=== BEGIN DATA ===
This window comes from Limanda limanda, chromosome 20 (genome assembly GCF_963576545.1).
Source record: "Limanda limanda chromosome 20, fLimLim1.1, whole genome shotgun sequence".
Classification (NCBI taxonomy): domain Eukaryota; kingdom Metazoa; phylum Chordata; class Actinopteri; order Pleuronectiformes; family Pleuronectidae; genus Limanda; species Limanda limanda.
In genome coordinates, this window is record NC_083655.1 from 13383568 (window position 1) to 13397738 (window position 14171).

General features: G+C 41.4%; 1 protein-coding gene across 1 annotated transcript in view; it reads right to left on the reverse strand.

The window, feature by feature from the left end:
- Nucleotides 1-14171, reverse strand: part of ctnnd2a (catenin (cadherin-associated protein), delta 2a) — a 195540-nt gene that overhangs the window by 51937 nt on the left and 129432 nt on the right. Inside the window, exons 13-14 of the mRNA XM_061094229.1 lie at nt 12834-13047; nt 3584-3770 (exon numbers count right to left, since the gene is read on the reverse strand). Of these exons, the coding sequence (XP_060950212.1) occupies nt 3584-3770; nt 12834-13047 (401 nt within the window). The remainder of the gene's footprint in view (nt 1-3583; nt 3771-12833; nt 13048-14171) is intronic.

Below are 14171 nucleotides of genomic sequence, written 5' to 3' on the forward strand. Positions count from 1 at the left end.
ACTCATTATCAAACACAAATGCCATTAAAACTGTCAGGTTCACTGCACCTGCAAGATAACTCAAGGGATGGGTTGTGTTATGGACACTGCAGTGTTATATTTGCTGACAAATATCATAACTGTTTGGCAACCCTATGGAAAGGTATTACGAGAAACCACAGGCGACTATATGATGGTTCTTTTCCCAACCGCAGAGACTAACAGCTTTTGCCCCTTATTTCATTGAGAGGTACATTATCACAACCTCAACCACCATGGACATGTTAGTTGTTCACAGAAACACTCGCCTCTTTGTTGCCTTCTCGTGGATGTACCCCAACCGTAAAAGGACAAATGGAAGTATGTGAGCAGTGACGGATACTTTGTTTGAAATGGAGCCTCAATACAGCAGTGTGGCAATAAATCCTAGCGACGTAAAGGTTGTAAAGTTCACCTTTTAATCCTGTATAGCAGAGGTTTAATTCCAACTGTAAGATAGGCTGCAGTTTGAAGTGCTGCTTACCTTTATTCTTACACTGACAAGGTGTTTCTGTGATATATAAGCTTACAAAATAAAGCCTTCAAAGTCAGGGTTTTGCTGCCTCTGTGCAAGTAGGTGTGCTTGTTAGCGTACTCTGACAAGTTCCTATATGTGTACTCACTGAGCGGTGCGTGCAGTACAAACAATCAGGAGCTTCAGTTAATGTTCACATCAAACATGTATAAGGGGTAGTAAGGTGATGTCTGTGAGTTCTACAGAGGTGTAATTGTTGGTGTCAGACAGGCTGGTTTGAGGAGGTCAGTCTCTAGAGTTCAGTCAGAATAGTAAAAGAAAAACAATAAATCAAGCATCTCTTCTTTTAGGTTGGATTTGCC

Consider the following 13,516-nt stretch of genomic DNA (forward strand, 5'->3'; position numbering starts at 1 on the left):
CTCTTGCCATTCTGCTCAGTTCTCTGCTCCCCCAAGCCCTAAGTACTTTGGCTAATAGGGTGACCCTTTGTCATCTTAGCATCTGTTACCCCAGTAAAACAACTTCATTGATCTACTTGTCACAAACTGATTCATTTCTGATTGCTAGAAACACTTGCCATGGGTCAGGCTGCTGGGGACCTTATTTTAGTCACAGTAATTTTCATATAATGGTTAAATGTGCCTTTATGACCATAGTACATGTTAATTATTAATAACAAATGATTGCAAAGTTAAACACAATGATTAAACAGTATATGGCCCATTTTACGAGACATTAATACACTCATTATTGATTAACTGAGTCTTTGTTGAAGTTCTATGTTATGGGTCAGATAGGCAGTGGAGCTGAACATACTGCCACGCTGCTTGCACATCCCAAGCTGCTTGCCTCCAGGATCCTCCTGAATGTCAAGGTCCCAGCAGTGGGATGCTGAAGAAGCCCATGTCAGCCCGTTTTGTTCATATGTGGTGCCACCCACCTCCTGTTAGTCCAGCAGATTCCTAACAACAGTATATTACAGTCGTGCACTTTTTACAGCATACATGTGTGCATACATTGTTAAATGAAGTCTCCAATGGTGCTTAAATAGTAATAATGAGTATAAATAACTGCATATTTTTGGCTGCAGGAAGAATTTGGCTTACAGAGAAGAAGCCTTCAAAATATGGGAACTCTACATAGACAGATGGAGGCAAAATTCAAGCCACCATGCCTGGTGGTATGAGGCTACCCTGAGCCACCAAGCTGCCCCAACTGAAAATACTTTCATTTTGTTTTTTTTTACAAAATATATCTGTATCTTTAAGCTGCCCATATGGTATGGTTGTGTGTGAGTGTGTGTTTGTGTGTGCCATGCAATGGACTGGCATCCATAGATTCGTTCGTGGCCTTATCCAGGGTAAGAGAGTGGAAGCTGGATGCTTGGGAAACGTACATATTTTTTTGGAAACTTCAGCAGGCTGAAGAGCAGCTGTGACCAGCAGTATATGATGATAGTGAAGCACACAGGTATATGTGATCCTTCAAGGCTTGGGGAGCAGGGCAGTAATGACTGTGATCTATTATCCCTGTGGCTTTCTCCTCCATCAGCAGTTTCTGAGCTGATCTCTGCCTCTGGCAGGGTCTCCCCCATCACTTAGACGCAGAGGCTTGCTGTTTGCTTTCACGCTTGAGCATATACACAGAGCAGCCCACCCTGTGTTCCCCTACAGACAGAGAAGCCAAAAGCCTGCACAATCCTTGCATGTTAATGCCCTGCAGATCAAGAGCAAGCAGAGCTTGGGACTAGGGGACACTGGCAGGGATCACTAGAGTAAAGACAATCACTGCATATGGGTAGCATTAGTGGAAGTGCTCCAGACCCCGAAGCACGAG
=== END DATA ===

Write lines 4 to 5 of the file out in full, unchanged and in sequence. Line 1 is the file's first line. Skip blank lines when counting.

In genome coordinates, this window is record NC_083655.1 from 13383568 (window position 1) to 13397738 (window position 14171).

General features: G+C 41.4%; 1 protein-coding gene across 1 annotated transcript in view; it reads right to left on the reverse strand.